Physician (Behavioral Neurology & Neuropsychiatry)
Behavioral Neurology & Neuropsychiatry is a medical subspecialty involving the diagnosis and treatment of neurologically based behavioral issues.
A licensed physician, who has completed a residency program in Neurology, and who has additional training, experience, and competence in the standards of performance and interpretation of Magnetic Resonance Imaging (MRI / MRA) of the head, spine, and peripheral nerves, and Computed Tomography (CT) of the head and spine. Physicians are trained in the administration of contrast media and the recognition and treatment of adverse reactions to contrast media. Neuroimaging training encompasses thorough knowledge of clinical neurology, neurophysiology, neuroanatomy, neurochemistry, neuropharmacology, and dynamics of cerebrospinal fluid circulation. Physicians possess special expertise in the technical aspects and clinical applications of each of the modalities and techniques of neuroimaging.
Forensic Psychiatry is a subspecialty with psychiatric focus on interrelationships with civil, criminal and administrative law, evaluation and specialized treatment of individuals involved with the legal system, incarcerated in jails, prisons, and forensic psychiatry hospitals.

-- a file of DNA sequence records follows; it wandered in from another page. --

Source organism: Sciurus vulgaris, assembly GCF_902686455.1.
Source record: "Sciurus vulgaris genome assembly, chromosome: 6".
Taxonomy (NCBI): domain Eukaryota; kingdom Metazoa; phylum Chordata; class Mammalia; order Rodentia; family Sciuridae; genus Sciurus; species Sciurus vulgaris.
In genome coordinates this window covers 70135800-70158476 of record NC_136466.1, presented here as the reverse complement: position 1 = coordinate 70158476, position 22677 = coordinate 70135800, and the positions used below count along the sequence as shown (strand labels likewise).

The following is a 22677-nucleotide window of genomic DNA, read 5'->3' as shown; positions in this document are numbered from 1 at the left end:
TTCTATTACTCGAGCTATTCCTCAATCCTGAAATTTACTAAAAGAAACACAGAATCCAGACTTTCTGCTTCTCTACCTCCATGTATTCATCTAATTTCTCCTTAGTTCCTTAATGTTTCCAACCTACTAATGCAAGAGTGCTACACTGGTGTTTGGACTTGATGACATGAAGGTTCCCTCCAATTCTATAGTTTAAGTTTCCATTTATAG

Psychiatrist (Hospice and Palliative)
A psychiatrist or neurologist with special knowledge and skills to prevent and relieve the suffering experienced by patients with life-limiting illnesses. This specialist works with an interdisciplinary hospice or palliative care team to maximize quality of life while addressing physical, psychological, social and spiritual needs of both patient and family throughout the course of the disease, through the dying process, and beyond for the family. This specialist has expertise in the assessment of patients with advanced disease; the relief of distressing symptoms; the coordination of interdisciplinary patient and family-centered care in diverse venues; the use of specialized care systems including hospice; the management of the imminently dying patient; and legal and ethical decision making in end-of-life care.
A neurologist or child neurologist who specializes in the diagnosis and management of disorders of nerve, muscle or neuromuscular junction, including amyotrophic lateral sclerosis, peripheral neuropathies (e.g., diabetic and immune mediated neuropathies), various muscular dystrophies, congenital and acquired myopathies, inflammatory myopathies (e.g., polymyositis, inclusion body myositis) and neuromuscular transmission disorders (e.g., myasthenia gravis, Lambert-Eaton myasthenic syndrome).